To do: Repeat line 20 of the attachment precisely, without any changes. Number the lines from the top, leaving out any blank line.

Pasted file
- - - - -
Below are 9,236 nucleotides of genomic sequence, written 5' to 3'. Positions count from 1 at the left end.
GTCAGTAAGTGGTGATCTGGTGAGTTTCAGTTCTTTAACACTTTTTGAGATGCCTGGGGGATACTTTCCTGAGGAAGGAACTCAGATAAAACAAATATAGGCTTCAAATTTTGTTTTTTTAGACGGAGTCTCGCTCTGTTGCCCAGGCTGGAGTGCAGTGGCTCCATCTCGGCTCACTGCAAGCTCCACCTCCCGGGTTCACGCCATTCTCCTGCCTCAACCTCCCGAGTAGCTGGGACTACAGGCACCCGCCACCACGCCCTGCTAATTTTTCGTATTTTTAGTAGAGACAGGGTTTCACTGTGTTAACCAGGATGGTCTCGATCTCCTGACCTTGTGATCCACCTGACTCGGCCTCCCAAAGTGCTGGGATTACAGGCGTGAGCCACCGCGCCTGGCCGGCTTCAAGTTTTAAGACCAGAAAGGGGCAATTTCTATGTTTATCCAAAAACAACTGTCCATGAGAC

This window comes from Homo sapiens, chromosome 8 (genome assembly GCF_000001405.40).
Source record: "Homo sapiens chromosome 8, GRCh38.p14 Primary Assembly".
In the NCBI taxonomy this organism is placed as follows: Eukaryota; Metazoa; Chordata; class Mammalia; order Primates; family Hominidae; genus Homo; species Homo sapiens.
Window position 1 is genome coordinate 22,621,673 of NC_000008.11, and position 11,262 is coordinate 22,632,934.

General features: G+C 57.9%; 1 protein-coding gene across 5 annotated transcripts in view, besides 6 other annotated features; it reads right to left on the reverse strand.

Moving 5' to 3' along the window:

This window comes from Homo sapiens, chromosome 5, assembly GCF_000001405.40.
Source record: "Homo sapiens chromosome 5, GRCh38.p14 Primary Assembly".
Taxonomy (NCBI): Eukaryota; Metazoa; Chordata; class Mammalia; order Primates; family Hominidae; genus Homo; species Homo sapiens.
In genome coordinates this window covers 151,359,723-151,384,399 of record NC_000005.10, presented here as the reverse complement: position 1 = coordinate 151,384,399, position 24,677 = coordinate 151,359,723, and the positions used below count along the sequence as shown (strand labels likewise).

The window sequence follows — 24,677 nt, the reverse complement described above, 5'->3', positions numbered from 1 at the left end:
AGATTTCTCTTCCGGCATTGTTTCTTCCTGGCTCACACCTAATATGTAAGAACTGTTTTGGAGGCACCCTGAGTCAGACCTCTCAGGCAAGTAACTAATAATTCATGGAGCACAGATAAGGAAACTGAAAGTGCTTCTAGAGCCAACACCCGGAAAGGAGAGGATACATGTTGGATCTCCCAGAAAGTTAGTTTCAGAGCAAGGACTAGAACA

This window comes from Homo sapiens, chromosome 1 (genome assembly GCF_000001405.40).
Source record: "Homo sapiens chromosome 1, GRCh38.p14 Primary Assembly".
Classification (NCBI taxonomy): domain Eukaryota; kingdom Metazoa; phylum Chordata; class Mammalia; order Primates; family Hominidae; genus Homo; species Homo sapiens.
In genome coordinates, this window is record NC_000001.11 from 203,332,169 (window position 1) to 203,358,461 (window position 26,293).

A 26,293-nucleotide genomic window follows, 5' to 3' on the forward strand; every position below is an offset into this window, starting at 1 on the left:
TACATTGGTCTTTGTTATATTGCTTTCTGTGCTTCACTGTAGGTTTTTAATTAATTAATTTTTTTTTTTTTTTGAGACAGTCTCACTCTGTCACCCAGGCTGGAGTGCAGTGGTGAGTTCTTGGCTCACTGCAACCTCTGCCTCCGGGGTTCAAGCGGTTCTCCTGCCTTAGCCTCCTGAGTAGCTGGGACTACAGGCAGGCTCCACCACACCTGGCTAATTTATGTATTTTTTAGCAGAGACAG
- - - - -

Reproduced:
TACATTGGTCTTTGTTATATTGCTTTCTGTGCTTCACTGTAGGTTTTTAATTAATTAATTTTTTTTTTTTTTTGAGACAGTCTCACTCTGTCACCCAGGCTGGAGTGCAGTGGTGAGTTCTTGGCTCACTGCAACCTCTGCCTCCGGGGTTCAAGCGGTTCTCCTGCCTTAGCCTCCTGAGTAGCTGGGACTACAGGCAGGCTCCACCACACCTGGCTAATTTATGTATTTTTTAGCAGAGACAG